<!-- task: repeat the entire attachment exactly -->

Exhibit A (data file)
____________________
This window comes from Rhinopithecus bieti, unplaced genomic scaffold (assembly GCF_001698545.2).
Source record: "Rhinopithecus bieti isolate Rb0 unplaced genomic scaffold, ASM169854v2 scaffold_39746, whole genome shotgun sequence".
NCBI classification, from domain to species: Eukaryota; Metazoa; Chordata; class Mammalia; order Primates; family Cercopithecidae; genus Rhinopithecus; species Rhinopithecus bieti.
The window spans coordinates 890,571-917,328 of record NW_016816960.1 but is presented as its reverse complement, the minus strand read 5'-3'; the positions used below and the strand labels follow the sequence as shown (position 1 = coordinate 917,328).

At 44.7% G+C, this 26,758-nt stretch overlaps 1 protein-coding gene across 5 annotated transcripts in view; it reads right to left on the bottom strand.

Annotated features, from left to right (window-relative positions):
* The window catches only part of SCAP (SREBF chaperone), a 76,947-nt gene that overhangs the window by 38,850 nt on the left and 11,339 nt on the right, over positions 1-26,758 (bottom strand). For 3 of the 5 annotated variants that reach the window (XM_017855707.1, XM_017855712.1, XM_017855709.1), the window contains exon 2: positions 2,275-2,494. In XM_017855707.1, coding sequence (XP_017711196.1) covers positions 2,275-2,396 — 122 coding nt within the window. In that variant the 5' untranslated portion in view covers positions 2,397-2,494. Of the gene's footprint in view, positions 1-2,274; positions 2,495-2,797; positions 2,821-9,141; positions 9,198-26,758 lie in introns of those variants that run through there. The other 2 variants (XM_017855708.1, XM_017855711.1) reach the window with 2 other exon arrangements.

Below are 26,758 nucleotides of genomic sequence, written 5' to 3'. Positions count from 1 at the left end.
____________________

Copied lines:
This window comes from Rhinopithecus bieti, unplaced genomic scaffold (assembly GCF_001698545.2).
Source record: "Rhinopithecus bieti isolate Rb0 unplaced genomic scaffold, ASM169854v2 scaffold_39746, whole genome shotgun sequence".
NCBI classification, from domain to species: Eukaryota; Metazoa; Chordata; class Mammalia; order Primates; family Cercopithecidae; genus Rhinopithecus; species Rhinopithecus bieti.
The window spans coordinates 890,571-917,328 of record NW_016816960.1 but is presented as its reverse complement, the minus strand read 5'-3'; the positions used below and the strand labels follow the sequence as shown (position 1 = coordinate 917,328).

At 44.7% G+C, this 26,758-nt stretch overlaps 1 protein-coding gene across 5 annotated transcripts in view; it reads right to left on the bottom strand.

Annotated features, from left to right (window-relative positions):
* The window catches only part of SCAP (SREBF chaperone), a 76,947-nt gene that overhangs the window by 38,850 nt on the left and 11,339 nt on the right, over positions 1-26,758 (bottom strand). For 3 of the 5 annotated variants that reach the window (XM_017855707.1, XM_017855712.1, XM_017855709.1), the window contains exon 2: positions 2,275-2,494. In XM_017855707.1, coding sequence (XP_017711196.1) covers positions 2,275-2,396 — 122 coding nt within the window. In that variant the 5' untranslated portion in view covers positions 2,397-2,494. Of the gene's footprint in view, positions 1-2,274; positions 2,495-2,797; positions 2,821-9,141; positions 9,198-26,758 lie in introns of those variants that run through there. The other 2 variants (XM_017855708.1, XM_017855711.1) reach the window with 2 other exon arrangements.

Below are 26,758 nucleotides of genomic sequence, written 5' to 3'. Positions count from 1 at the left end.